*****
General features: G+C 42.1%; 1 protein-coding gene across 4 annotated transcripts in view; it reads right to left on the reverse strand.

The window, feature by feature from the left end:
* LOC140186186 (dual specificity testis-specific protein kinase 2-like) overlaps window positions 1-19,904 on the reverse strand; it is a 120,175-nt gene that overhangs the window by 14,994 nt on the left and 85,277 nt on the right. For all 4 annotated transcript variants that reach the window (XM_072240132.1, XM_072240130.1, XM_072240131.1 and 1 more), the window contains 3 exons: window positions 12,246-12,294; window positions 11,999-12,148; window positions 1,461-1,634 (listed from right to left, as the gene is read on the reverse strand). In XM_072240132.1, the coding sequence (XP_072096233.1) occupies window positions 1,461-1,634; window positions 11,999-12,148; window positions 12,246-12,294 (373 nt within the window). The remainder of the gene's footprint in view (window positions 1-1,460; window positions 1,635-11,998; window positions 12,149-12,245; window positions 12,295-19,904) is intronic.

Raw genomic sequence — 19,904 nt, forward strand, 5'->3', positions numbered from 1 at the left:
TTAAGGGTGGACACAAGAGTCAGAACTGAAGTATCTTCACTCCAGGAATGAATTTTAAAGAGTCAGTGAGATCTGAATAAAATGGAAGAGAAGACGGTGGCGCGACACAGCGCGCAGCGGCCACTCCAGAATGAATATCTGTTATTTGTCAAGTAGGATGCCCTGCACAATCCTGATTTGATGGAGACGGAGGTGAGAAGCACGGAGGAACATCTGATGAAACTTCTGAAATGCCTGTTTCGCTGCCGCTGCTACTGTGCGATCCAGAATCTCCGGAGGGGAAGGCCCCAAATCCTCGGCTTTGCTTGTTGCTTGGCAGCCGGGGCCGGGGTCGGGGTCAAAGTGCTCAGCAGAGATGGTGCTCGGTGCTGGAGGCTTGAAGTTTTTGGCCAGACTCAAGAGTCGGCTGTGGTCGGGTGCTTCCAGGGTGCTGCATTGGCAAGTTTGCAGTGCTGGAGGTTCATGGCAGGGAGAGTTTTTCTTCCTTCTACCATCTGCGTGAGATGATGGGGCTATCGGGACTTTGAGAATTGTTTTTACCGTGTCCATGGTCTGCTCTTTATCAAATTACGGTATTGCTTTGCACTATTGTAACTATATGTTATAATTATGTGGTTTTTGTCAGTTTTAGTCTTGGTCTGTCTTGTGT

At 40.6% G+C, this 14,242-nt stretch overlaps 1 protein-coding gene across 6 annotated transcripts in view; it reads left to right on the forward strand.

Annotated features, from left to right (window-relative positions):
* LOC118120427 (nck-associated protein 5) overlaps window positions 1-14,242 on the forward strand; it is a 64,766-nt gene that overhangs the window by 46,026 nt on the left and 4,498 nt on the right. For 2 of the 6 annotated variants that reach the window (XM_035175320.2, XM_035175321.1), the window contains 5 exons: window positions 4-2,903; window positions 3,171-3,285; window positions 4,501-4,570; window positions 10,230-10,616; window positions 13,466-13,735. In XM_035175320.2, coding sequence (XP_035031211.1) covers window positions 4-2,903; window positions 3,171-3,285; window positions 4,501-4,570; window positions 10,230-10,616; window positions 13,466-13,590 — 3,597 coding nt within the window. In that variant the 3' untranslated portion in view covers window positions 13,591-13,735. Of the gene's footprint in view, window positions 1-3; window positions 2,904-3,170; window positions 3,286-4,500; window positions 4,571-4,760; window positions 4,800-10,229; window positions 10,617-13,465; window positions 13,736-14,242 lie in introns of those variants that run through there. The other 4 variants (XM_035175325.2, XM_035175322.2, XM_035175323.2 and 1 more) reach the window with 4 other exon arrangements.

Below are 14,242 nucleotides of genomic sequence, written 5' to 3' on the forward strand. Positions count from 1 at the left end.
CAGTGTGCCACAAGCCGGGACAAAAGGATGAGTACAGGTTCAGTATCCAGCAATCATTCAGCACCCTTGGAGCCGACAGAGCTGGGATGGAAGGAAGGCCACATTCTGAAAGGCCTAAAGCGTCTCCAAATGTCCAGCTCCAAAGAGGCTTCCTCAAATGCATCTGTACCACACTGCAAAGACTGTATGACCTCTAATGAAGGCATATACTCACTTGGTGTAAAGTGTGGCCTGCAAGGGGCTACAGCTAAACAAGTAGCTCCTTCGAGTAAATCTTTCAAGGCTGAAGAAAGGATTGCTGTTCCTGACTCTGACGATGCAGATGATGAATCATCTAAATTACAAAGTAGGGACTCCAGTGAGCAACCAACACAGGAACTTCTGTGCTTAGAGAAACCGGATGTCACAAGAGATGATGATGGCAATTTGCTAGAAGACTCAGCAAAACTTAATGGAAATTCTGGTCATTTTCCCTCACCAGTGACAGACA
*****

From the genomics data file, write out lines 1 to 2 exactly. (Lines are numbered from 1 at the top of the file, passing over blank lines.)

General features: G+C 42.1%; 1 protein-coding gene across 4 annotated transcripts in view; it reads right to left on the reverse strand.

The window, feature by feature from the left end: